Samurai Counseling 3
Are you interested in Fractal Psychology? Fractal Psychology (founded in Japan by Mau Isshiki) can easily analyze the cause of problem. You can learn how it is possible and how it is effective to solve problems reading an entertaining scenario! Let's enjoy!
[Case No. 1 Repay for the Past 3]
(In Tatami room)
Madam, continuing Ikebana, remembers one scene of her old days.
(In her memory)
Young Mau: Please! Master, I don't endure waiting for the true answer anymore! Please tell me the truth right now. Why my hardships don't end? I really want to know its reason. Even if I would be hurt by hearing the truth seriously, I do want to know it. Please don't care about how I would feel. I can stand whatever you say. You know how long I have sought the truth, but I couldn't find it alone. So, please, Master. I'm ready to hear your words. (With tears in her eyes)
(In Tatami room) Madam sighs and looks with blank unseeing eyes, and smiles a little.
Scene: John’s Office
Accountant: Mr. Sanders, we can’t pay the bills. We’re 25,000 in the red. If this keeps up we won’t be able to pay the rent or the employees’ salaries. I suggest that we terminate the car lease to reduce….
John: What are you talking about? How can we make deliveries without a car?!
Accountant: Deliveries are way down because orders are way down. We’ve lost 40% of our customers. If we don’t do something about it, we’ll be out on the street.
John: Understood. I’ll take care of it so why don’t you go home for today. (The accountant leaves. John turns to the managing director in another room.)
John: Hey, what are you doing about sales? We’re losing customers left and right.
Managing director: I’m doing my best here. Our competitor is offering a 50% discount for six months. I have my hands tied just trying to persuade customers not to switch over. There’s no way I can chase new customers too. You should give me credit for keeping the 60% we still have. And what about you? Didn’t you promise you’d make some sales calls? Instead of just shuffling legal paperwork?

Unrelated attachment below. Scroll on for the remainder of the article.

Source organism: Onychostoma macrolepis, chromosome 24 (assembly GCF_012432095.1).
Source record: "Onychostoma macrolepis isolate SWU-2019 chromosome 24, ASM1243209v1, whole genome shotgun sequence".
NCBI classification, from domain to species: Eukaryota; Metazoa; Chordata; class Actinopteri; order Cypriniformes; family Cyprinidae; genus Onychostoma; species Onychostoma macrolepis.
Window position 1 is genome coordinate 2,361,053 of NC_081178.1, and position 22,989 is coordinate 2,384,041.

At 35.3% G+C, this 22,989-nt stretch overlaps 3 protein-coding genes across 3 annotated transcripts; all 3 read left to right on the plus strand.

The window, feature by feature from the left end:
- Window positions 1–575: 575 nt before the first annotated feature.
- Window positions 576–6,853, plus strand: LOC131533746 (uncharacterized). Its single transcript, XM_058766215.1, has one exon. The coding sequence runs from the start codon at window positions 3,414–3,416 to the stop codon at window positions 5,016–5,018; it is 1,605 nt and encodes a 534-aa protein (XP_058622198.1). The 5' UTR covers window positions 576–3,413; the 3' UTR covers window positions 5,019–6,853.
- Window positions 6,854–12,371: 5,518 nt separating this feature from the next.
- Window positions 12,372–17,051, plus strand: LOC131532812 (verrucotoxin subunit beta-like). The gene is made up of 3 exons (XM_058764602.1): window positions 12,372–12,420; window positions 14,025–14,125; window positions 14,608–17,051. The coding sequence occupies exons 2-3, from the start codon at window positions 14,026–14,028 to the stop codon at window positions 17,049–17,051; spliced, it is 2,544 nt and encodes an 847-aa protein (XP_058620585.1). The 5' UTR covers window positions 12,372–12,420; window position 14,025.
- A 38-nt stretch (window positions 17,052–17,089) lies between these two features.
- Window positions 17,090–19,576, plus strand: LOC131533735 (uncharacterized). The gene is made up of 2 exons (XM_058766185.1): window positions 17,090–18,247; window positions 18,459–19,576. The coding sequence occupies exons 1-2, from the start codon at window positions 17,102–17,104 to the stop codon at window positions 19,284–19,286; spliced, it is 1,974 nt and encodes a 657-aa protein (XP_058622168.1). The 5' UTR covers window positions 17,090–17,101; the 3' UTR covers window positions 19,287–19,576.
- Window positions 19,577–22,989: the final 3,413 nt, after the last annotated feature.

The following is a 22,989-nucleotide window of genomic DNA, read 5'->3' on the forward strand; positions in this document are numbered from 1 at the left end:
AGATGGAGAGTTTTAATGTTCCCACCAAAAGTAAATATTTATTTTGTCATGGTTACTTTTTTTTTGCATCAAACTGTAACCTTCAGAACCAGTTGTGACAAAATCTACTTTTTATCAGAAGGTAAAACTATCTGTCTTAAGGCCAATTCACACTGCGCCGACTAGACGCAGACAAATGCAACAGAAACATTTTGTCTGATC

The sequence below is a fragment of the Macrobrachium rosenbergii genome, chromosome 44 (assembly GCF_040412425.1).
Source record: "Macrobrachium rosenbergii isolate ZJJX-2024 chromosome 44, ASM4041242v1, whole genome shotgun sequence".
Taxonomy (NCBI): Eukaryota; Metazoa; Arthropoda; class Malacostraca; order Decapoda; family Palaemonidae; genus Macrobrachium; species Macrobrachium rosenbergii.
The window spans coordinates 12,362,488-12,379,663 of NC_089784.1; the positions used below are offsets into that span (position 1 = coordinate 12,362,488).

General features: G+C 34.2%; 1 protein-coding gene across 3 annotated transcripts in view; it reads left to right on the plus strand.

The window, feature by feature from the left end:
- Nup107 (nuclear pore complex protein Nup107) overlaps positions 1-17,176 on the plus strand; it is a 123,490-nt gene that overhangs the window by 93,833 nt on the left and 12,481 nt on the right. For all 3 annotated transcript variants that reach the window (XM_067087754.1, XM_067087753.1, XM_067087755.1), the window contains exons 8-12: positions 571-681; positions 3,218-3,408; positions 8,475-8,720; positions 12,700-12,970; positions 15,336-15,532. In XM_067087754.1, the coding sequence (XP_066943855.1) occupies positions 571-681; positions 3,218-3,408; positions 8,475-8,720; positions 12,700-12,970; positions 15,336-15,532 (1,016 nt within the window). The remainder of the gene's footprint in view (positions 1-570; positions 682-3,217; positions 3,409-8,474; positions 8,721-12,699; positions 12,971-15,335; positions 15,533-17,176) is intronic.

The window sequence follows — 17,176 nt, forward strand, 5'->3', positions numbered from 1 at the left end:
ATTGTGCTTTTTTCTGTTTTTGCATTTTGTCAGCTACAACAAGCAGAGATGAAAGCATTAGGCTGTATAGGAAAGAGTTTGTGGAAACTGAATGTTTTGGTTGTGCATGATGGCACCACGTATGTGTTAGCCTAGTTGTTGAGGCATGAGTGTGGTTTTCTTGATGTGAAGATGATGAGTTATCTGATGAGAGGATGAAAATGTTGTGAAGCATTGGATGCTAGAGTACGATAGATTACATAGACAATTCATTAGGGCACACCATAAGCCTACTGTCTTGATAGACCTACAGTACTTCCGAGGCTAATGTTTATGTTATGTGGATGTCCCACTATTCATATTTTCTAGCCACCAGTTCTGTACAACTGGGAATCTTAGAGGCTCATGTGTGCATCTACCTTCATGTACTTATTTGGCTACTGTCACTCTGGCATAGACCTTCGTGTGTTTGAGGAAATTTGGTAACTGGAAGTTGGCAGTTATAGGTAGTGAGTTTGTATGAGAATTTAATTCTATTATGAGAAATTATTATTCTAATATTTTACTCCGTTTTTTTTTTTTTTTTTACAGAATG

John: I’m dealing with two lawsuits here, and still don’t have a lawyer for one case. There’s a lot I need to do myself.
Managing Director: You mean the harassment suit, right? That’s your personal problem, not the company’s. I always thought you were too hard on Kane.
John: How am I the bad guy here? He should lighten up. Everyone was having a good laugh, and he was laughing right along. How is that harassment?
Managing Director: Sorry, but I’m going home now, I’ve been kind of depressed lately.
John: …. (Stunned silence)
Scene: Madam’s house.
(The fretwork of see-no-evil-hear-no-evil-speak-no-evil monkeys)
A room with a wooden floor opposite the transom. There’s a table and two chairs. Azuchi-Momoyama style. John is seated alone, waiting for Madam.
While he’s waiting, John flashes back.
David: I see, that must’ve been tough. That’s why you’ve come back to me.
John: You are an excellent lawyer. Please, help me. I have a wife and a child. I don’t understand why these things happen to me. We’re only able to make ends meet because my wife is working. If things keep on like this, we’ll have to move and my kid will have to switch schools. I’ve been living an honest life. It’s totally unfair that these horrid things should happen to me. If there’s any justice in the world, I ought to win the suit. I haven’t done anything wrong!
David: Believe me, I’d like to help you. But as I’ve said before, it’s Madam who can help you, not me. I’m sure you understand that a lawsuit can consume months of your time. You won’t be able to focus on anything else, and your income will never be what it was before. That’s why I’m offering you a super short cut.